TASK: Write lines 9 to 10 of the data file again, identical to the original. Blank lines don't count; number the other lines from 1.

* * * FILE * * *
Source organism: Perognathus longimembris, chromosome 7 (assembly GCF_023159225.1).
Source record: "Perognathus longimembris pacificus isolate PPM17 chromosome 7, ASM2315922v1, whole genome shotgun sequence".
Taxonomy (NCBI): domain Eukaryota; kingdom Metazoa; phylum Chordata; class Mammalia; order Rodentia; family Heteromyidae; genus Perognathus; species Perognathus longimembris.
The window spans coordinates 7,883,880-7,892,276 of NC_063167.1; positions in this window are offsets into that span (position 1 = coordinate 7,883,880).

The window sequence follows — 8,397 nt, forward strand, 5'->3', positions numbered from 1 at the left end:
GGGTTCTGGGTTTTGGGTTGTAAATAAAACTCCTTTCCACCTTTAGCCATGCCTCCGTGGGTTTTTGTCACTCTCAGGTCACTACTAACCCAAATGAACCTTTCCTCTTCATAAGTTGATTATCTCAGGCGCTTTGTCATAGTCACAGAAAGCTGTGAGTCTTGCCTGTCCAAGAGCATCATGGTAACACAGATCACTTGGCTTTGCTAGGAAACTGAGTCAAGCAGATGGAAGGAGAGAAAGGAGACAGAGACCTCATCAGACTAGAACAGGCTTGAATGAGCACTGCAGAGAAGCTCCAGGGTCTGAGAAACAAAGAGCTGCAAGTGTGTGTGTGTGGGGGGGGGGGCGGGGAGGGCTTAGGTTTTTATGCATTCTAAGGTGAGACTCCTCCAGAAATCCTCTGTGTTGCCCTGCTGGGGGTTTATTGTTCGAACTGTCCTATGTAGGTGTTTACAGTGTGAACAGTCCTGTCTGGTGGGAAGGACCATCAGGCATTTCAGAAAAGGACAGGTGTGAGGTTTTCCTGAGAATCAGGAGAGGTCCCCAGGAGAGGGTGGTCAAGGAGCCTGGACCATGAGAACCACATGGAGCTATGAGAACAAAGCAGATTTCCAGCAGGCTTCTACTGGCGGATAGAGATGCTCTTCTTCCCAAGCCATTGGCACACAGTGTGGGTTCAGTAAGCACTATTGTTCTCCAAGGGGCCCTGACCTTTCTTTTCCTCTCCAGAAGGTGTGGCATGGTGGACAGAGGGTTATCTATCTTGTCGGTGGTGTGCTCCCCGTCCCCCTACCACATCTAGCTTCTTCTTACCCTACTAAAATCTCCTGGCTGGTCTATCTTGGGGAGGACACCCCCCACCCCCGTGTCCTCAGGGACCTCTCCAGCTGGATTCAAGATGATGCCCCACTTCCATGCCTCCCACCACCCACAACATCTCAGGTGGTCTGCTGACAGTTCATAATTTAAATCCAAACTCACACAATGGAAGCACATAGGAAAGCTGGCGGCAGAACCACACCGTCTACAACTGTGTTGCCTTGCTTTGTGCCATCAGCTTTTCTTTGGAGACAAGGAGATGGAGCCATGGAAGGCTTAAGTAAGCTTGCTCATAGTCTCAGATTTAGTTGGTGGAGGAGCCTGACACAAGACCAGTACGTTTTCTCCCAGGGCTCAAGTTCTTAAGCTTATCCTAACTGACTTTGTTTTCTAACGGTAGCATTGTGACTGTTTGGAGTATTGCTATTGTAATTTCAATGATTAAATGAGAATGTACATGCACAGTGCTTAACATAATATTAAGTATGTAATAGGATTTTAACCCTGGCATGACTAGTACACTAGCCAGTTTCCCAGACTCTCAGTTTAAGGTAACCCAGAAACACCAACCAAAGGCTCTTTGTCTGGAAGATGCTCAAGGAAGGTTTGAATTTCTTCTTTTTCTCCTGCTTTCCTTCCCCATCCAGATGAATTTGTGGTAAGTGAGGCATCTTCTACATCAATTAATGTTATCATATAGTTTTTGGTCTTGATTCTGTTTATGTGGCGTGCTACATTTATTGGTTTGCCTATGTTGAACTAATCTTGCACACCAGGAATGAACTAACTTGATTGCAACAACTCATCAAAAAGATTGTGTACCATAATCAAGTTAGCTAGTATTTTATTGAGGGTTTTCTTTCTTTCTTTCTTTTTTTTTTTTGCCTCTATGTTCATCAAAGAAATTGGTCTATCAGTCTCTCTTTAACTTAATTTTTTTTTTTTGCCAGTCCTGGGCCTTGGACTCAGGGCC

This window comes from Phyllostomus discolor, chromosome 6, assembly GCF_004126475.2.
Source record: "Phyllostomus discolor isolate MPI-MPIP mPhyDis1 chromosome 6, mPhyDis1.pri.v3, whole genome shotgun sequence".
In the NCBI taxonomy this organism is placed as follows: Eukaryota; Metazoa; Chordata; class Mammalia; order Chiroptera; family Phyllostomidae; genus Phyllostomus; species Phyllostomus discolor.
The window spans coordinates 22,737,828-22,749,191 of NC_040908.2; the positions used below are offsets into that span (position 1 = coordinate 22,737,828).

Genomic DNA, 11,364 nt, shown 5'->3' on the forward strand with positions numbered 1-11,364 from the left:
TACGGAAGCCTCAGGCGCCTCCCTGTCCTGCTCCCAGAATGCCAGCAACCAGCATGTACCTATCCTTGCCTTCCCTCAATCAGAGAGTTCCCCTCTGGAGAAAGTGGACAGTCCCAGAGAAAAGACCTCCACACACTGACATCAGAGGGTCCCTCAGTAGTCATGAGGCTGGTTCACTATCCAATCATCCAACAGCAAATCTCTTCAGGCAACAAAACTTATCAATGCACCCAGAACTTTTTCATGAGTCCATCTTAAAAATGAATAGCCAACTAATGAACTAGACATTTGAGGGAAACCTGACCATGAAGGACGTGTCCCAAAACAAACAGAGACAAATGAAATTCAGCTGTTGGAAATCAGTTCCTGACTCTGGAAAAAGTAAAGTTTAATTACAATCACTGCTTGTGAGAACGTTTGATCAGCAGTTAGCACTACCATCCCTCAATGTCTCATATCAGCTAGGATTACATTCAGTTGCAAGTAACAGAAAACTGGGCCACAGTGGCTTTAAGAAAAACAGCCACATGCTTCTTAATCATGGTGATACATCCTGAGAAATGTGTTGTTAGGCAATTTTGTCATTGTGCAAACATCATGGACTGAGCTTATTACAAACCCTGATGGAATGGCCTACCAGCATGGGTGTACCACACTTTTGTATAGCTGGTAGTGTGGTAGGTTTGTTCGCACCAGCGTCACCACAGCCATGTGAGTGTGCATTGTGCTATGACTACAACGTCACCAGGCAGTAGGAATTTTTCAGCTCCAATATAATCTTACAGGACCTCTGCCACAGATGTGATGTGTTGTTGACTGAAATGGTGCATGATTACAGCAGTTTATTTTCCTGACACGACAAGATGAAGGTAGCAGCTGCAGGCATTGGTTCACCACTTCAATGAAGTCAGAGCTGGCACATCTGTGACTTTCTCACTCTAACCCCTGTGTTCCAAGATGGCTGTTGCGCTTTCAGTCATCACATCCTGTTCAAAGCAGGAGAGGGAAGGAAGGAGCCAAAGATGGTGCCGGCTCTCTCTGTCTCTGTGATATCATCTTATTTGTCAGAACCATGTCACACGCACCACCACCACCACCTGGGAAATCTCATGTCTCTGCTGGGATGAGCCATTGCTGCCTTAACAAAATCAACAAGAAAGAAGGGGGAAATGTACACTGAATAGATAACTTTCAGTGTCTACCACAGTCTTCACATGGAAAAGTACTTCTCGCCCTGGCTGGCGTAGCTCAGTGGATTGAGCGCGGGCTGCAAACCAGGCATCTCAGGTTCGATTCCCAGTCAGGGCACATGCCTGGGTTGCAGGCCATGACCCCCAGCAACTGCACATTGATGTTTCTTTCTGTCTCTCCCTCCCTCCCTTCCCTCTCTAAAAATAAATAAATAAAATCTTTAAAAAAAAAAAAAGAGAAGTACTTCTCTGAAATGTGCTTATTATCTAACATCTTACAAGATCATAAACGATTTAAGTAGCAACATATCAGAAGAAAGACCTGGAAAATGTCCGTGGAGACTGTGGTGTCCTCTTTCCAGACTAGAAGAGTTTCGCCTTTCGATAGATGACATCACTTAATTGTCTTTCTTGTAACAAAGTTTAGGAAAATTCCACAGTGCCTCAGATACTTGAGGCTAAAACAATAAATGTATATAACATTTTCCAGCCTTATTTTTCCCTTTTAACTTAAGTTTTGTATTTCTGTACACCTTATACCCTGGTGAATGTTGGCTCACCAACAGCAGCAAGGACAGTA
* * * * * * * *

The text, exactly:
In the NCBI taxonomy this organism is placed as follows: Eukaryota; Metazoa; Chordata; class Mammalia; order Chiroptera; family Phyllostomidae; genus Phyllostomus; species Phyllostomus discolor.
The window spans coordinates 22,737,828-22,749,191 of NC_040908.2; the positions used below are offsets into that span (position 1 = coordinate 22,737,828).